A retrospective look at our case, following clinicopathological features, did not correlate these tumors with possible underlying GS: a) classic-Wnt variant medulloblastoma was observed in our patient. GS is known to be associated with desmoplastic/nodular medulloblastoma-SHH origin [9]. b) No clinical or radiological signs of GS at the time of medulloblastoma diagnosis [5], and all the patient’s skin lesions were within previous irradiated areas; although no thorough genetic testing was conducted to exclude underlying GS.

Conclusions

In conclusion, the tumorigenic effects of the CSI for medulloblastoma are well known in long-term survivors. Metachronous of development of 4 histopathologically different skin tumors has not previously been reported. The present case warrants a systematic follow-up with dermatological inspection in long-term survivors of medulloblastoma who have received CSI.

References:

1.. Christopherson KM, Rotondo RL, Bradley JA, Late toxicity following craniospinal radiation for early stage medulloblastoma: Acta Oncol, 2014; 53(4); 471-80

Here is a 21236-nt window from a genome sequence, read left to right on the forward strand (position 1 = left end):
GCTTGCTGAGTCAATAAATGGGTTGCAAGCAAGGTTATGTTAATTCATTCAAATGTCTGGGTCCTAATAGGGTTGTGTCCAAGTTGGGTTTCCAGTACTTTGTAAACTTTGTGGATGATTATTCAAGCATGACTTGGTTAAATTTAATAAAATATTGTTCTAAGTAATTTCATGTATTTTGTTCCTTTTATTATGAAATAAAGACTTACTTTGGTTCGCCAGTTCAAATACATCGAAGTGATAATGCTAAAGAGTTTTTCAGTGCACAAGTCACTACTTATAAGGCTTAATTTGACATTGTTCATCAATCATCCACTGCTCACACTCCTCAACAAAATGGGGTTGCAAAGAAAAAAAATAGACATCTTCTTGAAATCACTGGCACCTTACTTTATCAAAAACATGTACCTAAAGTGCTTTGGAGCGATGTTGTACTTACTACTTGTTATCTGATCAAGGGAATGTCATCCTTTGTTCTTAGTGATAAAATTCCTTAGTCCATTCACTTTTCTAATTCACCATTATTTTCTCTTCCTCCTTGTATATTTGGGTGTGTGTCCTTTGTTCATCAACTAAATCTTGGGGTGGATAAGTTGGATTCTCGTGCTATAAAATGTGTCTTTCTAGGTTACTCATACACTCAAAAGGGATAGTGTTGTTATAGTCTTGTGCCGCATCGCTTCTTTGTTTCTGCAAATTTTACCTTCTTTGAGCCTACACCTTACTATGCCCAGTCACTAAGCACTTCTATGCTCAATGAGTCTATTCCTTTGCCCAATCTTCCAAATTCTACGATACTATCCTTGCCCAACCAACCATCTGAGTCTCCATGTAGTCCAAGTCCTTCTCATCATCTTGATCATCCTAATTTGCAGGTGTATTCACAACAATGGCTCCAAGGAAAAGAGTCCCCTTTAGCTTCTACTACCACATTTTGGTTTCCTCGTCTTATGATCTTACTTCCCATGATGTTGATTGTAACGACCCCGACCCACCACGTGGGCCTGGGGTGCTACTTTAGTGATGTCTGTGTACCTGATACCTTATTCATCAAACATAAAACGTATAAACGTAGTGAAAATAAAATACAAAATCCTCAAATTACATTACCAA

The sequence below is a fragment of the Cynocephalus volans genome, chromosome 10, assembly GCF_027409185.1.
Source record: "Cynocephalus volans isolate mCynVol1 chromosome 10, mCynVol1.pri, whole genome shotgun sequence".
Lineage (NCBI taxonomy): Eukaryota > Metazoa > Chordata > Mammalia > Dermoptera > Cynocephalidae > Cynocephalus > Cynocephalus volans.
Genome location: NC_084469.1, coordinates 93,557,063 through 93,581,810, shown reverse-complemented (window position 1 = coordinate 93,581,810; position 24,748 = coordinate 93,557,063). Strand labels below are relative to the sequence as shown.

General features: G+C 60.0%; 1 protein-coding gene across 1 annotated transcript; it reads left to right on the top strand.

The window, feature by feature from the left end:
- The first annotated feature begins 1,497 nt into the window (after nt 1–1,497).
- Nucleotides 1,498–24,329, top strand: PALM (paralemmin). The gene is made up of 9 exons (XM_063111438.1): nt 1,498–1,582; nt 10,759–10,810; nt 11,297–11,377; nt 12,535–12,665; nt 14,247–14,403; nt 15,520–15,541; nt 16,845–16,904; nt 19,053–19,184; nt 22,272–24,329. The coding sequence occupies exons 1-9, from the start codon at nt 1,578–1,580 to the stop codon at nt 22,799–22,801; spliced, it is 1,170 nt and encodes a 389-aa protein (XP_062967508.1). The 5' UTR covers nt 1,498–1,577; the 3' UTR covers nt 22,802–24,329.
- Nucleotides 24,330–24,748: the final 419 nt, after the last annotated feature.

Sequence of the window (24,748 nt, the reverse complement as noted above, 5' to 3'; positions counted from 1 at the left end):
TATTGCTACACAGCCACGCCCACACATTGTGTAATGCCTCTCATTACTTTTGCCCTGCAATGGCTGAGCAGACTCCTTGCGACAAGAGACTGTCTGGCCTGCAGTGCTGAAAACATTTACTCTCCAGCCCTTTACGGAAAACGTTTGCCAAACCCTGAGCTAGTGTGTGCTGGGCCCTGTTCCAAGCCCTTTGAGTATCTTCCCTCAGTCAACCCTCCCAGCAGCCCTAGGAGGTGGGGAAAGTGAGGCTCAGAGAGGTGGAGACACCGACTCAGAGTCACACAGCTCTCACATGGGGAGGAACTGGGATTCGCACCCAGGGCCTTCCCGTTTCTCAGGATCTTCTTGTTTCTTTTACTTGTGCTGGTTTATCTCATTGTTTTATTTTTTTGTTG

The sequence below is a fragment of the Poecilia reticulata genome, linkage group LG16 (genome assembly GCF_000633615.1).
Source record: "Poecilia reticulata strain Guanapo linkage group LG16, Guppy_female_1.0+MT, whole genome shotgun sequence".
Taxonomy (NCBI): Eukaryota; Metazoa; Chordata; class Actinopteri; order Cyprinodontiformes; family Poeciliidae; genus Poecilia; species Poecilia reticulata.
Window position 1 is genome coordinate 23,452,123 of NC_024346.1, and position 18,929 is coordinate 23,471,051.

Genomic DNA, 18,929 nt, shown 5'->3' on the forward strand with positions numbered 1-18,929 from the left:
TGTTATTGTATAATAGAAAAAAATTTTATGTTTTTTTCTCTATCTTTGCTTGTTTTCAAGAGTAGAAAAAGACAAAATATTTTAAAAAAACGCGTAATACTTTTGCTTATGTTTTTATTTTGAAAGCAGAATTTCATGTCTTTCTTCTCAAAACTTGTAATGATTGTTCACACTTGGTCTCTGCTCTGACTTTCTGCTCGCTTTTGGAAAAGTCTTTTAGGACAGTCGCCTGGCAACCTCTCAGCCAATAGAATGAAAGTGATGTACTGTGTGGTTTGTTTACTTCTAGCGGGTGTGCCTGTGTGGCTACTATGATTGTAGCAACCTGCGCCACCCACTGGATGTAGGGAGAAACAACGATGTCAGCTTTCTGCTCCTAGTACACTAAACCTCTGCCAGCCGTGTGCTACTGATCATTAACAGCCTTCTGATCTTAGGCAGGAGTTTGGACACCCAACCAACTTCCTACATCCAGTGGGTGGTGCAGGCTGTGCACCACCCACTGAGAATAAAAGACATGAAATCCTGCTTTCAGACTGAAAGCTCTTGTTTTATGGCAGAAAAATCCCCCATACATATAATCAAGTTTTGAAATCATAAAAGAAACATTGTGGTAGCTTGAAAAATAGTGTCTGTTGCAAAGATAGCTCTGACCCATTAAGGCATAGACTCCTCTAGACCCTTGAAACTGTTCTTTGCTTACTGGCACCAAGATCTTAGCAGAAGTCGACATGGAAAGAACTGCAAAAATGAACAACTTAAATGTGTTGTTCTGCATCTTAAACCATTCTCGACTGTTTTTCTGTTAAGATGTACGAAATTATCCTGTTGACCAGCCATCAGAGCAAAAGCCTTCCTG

2.. Hope AJ, Mansur DB, Tu PH, Metachronous secondary atypical meningioma and anaplastic astrocytoma after postoperative craniospinal irradiation for medulloblastoma: Childs Nerv Syst, 2006; 22(9); 1201-7

3.. Stavrou T, Bromley CM, Nicholson HS, Prognostic factors and secondary malignancies in childhood medulloblastoma: J Pediatr Hematol Oncol, 2001; 23(7); 431-36

4.. Salloum R, Chen Y, Yasui Y, Late morbidity and mortality among medulloblastoma survivors diagnosed across three decades: A report from the childhood cancer survivor study: J Clin Oncol, 2019; 37(9); 731-40

5.. Lo Muzio L, Nevoid basal cell carcinoma syndrome (Gorlin syndrome): Orphanet J Rare Dis, 2008; 3; 32

6.. Jiang T, Wang J, Wang Y, Li C, Development of mediastinal lymphoma after radiotherapy for concurrent medulloblastoma and PNET in a patient with Gorlin syndrome: World J Surg Oncol, 2016; 14(1); 215

7.. Jain R, Robertson PL, Gandhi D, Radiation-induced cavernomas of the brain: Am J Neuroradiol, 2005; 2013; 1158-62

8.. Lew SM, Morgan JN, Psaty E, Cumulative incidence of radiation-induced cavernomas in long-term survivors of medulloblastoma: Neurosurg, 2006; 2013(2 Suppl.); 103-7

9.. Mangum R, Varga E, Boué DR, SHH desmoplastic/nodular medulloblastoma and Gorlin syndrome in the setting of Down syndrome: Case report, molecular profiling, and review of the literature: Childs Nerv Syst, 2016; 32(12); 2439-46

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American Journal of Case Reports eISSN: 1941-5923
American Journal of Case Reports eISSN: 1941-5923